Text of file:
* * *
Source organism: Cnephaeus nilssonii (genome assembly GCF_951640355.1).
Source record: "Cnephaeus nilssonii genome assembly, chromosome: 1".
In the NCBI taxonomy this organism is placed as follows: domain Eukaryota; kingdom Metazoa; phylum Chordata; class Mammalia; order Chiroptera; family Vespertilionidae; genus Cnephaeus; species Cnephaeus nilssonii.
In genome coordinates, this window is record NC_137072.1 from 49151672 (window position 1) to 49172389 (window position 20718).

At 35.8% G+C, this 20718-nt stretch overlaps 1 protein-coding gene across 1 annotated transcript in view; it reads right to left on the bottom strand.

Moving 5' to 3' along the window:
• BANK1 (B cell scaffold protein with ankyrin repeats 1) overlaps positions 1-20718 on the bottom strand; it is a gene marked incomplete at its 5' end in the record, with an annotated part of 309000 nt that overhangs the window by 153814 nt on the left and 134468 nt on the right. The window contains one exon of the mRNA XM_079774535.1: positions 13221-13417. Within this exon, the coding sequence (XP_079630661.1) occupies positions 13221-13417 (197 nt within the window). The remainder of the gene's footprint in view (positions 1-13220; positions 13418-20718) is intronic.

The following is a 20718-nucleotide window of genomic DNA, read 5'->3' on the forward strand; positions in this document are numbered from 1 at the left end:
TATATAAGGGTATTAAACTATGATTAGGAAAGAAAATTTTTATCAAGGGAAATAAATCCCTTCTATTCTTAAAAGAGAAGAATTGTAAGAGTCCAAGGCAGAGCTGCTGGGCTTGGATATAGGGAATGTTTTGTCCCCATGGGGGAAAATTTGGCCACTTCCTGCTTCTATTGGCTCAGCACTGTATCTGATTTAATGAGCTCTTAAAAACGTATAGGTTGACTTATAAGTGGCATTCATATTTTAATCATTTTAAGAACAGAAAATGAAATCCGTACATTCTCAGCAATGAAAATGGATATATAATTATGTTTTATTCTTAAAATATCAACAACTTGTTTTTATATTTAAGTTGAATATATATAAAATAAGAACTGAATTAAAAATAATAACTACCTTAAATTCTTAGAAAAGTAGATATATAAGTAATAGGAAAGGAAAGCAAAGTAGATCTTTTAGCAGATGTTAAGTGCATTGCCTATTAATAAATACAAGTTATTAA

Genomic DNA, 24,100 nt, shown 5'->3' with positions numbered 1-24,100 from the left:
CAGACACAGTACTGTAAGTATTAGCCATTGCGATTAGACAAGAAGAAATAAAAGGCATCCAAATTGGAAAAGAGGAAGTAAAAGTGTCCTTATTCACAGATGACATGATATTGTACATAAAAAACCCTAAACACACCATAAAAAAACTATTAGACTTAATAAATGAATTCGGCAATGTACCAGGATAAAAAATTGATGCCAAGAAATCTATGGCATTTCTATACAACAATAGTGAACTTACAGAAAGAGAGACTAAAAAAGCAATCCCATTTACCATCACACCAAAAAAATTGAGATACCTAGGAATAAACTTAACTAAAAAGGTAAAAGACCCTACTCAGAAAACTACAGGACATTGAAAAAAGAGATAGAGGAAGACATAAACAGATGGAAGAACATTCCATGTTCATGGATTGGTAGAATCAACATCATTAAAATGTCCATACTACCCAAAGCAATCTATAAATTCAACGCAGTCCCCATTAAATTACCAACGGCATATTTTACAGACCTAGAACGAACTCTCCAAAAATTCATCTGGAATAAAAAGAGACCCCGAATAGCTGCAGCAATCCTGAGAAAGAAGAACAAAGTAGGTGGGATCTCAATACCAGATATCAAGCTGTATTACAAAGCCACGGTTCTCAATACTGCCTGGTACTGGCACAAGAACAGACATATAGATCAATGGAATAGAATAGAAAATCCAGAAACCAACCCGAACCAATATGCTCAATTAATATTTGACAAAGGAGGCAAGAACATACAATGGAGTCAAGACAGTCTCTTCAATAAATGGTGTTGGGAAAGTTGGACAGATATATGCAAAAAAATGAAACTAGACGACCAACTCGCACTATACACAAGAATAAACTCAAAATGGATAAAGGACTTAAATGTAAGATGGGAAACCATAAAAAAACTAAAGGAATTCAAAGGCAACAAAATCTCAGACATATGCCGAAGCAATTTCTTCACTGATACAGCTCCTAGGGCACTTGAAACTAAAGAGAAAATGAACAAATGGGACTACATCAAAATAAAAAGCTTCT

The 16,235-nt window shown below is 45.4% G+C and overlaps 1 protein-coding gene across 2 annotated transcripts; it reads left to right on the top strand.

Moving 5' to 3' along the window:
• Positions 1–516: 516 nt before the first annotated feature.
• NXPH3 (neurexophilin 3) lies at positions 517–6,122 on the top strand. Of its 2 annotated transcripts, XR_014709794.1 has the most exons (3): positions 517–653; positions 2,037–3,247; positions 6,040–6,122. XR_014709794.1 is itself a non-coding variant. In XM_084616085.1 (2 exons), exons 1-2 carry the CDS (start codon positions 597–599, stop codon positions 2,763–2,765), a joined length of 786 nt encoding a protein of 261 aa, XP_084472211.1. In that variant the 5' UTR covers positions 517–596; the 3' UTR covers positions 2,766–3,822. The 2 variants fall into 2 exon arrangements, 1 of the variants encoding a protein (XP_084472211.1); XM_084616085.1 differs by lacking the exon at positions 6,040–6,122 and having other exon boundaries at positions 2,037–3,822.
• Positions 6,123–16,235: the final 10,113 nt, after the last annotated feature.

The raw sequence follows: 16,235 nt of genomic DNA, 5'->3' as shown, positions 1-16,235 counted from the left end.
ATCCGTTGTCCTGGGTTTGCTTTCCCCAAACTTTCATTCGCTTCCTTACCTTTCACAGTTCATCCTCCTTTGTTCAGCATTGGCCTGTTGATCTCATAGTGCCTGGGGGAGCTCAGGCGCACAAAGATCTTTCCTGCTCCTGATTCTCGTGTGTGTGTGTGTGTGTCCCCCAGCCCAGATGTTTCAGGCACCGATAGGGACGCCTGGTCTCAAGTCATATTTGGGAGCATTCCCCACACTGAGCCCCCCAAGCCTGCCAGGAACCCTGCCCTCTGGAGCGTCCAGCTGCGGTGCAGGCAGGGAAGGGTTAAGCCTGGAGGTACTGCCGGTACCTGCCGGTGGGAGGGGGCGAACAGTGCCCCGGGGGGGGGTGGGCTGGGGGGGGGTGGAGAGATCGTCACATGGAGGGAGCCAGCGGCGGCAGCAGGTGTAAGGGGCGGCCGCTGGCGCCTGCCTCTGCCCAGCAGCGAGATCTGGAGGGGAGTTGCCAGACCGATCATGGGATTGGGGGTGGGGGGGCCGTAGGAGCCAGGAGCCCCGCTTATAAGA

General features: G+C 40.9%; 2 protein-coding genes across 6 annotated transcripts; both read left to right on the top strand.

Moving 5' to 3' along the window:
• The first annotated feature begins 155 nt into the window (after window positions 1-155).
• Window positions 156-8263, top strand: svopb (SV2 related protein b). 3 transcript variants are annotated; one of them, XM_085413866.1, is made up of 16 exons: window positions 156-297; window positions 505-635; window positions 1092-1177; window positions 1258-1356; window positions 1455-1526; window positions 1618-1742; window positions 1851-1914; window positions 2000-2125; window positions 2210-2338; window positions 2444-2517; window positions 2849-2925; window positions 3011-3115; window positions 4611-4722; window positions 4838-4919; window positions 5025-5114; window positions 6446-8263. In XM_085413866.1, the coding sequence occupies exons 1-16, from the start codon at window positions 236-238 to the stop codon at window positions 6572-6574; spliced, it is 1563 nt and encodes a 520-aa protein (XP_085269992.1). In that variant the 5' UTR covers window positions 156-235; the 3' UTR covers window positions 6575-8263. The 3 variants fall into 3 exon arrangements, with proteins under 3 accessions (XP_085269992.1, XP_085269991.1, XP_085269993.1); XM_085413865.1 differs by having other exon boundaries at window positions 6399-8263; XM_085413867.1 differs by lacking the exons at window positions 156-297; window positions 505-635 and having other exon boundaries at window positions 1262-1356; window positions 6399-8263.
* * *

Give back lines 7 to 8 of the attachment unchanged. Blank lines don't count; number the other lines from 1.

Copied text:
• BANK1 (B cell scaffold protein with ankyrin repeats 1) overlaps positions 1-20718 on the bottom strand; it is a gene marked incomplete at its 5' end in the record, with an annotated part of 309000 nt that overhangs the window by 153814 nt on the left and 134468 nt on the right. The window contains one exon of the mRNA XM_079774535.1: positions 13221-13417. Within this exon, the coding sequence (XP_079630661.1) occupies positions 13221-13417 (197 nt within the window). The remainder of the gene's footprint in view (positions 1-13220; positions 13418-20718) is intronic.

The following is a 20718-nucleotide window of genomic DNA, read 5'->3' on the forward strand; positions in this document are numbered from 1 at the left end: